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Vermont set to become third U.S. state to allow assisted suicide

By Scott Malone

BOSTON (Reuters) - Vermont is poised to become the third U.S. state to allow doctor-assisted suicide, after its legislature passed a bill allowing physicians to prescribe lethal drugs to terminally ill patients.

The bill passed late on Monday, and the governor has pledged to sign it into law.

Oregon and Washington state have legalized doctor-assisted suicide in voter referendums.

Vermont's measure includes a number of safeguards. Both the patient's primary physician and a consulting doctor must agree the patient is suffering from a terminal illness and is capable of making an informed decision to request death-inducing drugs. It also requires the patient to request the drugs twice, with 15 days separating the first and second requests.

The patients must administer the drugs to themselves.

"I am grateful that the legislature had such a thoughtful, respectful debate on this deeply personal issue," said Vermont Governor Peter Shumlin. "We will now offer Vermonters who face terminal illness at the end of life a choice to control their destiny and avoid unnecessary suffering. I believe this is the right thing to do."

Shumlin plans to sign the bill into law after the text is reviewed, spokeswoman Susan Allen said on Tuesday.

Vermont's bill would only allow doctors in the state to prescribe fatal doses of drugs to Vermont residents. It would require the request for drugs to be witnessed by two disinterested people, defined as those who are not relatives or potential heirs, employees of health care facilities where the patient is being treated, nor his or her doctor.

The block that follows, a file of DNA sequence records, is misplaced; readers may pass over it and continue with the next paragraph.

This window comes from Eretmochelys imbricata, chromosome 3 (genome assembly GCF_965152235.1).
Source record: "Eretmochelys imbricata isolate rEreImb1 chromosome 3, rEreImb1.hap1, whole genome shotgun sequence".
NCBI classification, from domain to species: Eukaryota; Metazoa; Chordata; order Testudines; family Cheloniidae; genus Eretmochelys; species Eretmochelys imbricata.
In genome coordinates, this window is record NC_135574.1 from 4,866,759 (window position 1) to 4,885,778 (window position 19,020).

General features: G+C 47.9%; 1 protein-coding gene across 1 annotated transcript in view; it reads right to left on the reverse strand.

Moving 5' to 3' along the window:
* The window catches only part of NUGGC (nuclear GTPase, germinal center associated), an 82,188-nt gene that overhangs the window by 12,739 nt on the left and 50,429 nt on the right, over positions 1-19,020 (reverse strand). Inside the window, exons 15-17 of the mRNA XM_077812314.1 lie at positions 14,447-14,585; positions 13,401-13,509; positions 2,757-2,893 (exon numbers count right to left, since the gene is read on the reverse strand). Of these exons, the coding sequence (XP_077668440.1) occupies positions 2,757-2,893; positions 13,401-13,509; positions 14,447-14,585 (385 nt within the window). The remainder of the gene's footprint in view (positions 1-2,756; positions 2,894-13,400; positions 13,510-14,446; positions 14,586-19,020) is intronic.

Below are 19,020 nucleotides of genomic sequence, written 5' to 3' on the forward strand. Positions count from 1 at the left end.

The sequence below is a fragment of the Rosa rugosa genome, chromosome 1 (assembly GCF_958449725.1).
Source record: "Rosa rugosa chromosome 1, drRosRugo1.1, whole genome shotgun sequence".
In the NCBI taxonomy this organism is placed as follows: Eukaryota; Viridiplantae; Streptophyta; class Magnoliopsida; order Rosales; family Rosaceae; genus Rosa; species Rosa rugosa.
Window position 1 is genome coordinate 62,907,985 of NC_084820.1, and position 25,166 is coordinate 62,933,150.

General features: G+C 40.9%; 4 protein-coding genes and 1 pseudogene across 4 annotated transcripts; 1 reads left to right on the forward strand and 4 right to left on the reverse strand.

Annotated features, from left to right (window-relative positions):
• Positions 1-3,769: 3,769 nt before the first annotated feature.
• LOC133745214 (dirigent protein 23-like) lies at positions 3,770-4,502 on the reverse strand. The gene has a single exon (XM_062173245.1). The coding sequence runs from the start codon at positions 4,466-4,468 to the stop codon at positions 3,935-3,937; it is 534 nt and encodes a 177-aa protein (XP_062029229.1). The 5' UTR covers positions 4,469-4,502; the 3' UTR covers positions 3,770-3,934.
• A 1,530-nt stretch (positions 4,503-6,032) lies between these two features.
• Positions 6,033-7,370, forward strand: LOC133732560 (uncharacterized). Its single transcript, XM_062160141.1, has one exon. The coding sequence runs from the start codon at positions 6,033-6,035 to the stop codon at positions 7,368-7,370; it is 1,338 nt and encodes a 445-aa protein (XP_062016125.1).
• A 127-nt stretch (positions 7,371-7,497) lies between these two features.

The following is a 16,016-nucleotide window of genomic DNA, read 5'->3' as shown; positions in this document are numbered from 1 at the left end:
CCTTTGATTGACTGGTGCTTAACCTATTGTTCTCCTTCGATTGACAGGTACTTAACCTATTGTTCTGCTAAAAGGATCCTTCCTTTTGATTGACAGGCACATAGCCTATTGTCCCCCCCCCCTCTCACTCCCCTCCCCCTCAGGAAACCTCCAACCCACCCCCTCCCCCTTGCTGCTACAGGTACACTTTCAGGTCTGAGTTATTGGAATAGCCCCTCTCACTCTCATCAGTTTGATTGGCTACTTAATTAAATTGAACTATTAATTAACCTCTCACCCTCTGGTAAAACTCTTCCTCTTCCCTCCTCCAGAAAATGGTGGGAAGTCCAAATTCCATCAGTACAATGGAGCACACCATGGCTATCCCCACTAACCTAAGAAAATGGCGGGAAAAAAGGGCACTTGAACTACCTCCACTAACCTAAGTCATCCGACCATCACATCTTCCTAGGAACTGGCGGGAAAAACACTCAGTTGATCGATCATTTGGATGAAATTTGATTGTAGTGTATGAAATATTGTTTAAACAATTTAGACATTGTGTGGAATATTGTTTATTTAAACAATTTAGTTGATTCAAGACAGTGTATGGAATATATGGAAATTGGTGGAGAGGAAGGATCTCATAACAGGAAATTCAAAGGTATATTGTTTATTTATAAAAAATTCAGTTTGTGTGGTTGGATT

The bill noted that since Oregon legalized suicide in 1998, some 1,050 patients have requested drugs to hasten death, and of those, 673 have taken their lives.

Similar bills to legalize physician-assisted suicide have been introduced in seven U.S. states: Connecticut, Hawaii, Kansas, Massachusetts, Montana, New Hampshire and New Jersey, according to the Death with Dignity National Center. Bills that would specifically ban the practice have been introduced in Connecticut and Montana.

Advocates of assisted suicide say the practice can save patients of painful terminal illnesses, such as bone cancer, years of suffering. Opponents warn that measures allowing it may encourage people to take their own lives at the behest of potential heirs or because they fear they are imposing a burden on family.

Proponents of the bill, who had spent about a decade lobbying for the measure, applauded its passage.

"This is an historic day for the end of life choice movement," said Dick Walters, president of advocacy group Patient Choices at End of Life. "This is an important step for champions of terminally ill patient autonomy rights."

Opponents called the move a dangerous one, noting that it only requires disinterested witnesses at the time of the request but not at the time of death, when the prescription would be administered.

"The opportunity is created for the patient's heir, or for another person who will benefit financially from the patient's death, to administer the lethal dose to the patient without his consent," said Margaret Dore of True Dignity Vermont.

(Reporting by Scott Malone; Editing by Paul Thomasch and Lisa Von Ahn)

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